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What is systems thinking? And what the heck does it have to do with leadership? 

The late Edwards Deming famously stated that, contrary to popular belief, a whopping 94% of problems in business are systems-driven … and only 6% are people driven.

Well now, isn’t that an etheric slap to most of our traditional thinking about organisational culture?

We’ve been led to believe that people create problems, but … in fact it’s systems, so that turns the whole paradigm on its head, don’t you think?

The real question is what can we learn here?

Systems thinking helps us to see the ‘whole picture’.

First of all, what is ‘systems thinking’?

Russell Ackoff who was an organisational theorist, consultant and a master of his craft said that in systems thinking … increases in understanding are believed to be obtainable by expanding the systems to be understood, not by reducing them to their elements.

This means understanding the whole by its parts, not from the parts to the whole.

Systems thinking is a different view, one which moves from observing events or data, to identifying patterns of behaviour over time.

Systems thinking is a framework for seeing interrelationships…

By looking at things this way, the structures that drive those events and patterns can come to the surface.

Then we can identify those patterns that don’t serve us well and seek to change them. We can also seek to expand the choices we have available when we look at things differently and create better solutions.

Systems thinking is relatively simple …. But it’s not necessarily easy!

Those of us who are committed to personal growth know that often our most stubborn blocks are buried and deeply rooted in the unconscious part of our mind.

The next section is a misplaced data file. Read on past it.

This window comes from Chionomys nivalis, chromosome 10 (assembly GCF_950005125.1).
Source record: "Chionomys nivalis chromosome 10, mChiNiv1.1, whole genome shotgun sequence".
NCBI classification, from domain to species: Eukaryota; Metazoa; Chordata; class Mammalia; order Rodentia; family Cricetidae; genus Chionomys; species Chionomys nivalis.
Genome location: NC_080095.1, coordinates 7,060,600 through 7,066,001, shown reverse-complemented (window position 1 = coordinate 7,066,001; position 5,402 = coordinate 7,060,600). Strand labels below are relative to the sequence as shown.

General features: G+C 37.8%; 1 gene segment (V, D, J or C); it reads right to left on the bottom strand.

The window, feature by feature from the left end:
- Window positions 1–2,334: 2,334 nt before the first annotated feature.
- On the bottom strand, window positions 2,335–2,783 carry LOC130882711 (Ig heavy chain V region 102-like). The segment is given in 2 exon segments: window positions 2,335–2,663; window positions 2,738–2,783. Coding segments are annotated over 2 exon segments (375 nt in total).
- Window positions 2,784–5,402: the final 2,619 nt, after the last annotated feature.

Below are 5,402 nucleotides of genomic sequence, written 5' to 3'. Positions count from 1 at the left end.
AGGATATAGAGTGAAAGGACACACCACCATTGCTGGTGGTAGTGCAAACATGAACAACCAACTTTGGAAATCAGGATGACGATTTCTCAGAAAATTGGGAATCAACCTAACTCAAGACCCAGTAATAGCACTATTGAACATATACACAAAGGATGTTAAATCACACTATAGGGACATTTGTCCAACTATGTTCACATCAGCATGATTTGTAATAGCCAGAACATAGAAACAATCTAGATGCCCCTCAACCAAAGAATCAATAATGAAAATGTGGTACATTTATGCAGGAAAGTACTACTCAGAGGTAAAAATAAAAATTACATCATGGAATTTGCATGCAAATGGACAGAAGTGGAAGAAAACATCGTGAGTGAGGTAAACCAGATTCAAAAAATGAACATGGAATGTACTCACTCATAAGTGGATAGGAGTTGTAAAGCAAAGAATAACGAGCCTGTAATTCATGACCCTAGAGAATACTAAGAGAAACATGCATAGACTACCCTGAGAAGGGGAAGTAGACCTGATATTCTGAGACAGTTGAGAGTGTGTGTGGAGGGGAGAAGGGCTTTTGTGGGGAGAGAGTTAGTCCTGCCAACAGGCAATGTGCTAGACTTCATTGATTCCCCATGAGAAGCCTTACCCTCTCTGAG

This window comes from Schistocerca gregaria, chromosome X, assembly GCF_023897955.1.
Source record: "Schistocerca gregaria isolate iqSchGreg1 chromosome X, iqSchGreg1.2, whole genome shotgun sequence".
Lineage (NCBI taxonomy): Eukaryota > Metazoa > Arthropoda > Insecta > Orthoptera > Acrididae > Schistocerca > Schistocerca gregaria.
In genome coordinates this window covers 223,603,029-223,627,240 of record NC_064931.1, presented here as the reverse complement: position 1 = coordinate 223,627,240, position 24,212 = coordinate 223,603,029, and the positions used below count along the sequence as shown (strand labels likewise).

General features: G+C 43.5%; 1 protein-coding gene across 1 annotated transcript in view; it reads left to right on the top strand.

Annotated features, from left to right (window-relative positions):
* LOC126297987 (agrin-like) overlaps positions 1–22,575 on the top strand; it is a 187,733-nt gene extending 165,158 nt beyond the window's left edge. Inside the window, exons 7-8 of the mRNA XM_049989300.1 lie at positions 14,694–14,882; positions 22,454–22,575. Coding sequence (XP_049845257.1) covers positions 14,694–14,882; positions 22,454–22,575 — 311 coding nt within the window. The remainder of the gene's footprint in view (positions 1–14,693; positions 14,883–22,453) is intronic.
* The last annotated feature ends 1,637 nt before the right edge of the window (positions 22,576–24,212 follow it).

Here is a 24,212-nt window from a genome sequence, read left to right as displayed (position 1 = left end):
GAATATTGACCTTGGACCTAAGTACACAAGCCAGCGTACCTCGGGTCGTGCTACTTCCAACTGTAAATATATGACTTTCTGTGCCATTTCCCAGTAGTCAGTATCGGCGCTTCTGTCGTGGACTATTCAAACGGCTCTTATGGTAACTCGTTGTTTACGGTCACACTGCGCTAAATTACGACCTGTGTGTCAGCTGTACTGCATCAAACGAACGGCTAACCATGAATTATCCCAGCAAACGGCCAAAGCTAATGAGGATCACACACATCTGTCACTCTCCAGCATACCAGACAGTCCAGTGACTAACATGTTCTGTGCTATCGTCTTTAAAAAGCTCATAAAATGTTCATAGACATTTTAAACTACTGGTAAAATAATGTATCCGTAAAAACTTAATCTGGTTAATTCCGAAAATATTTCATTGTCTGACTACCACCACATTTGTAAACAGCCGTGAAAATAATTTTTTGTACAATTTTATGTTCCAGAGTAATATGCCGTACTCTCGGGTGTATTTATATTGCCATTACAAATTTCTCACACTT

To find them, we need to analyse our behaviour, monitor our habits, and consider our beliefs so we can get to the root cause of those things that don’t serve us!

With this analogy in mind, you can understand that in much the same way, systems thinking requires curiosity, compassion, and courage.

Most importantly, it requires a growth mindset – one which is willing to look at the situation wholistically, not just as a sum of its parts!

Let’s think about this realistically. How many organisations do you know that have all the tools, all the talent and all the processes … yet find it so difficult to make a major shift?

A problem never exists in isolation…

The simple fact is that a problem is always surrounded by other problems. It may even compound other problems … A problem may even produce other problems! And so, it goes on!

What needs to be understood here is that a problem never exists on its own because its very presence had to be birthed from a circumstance within its environment.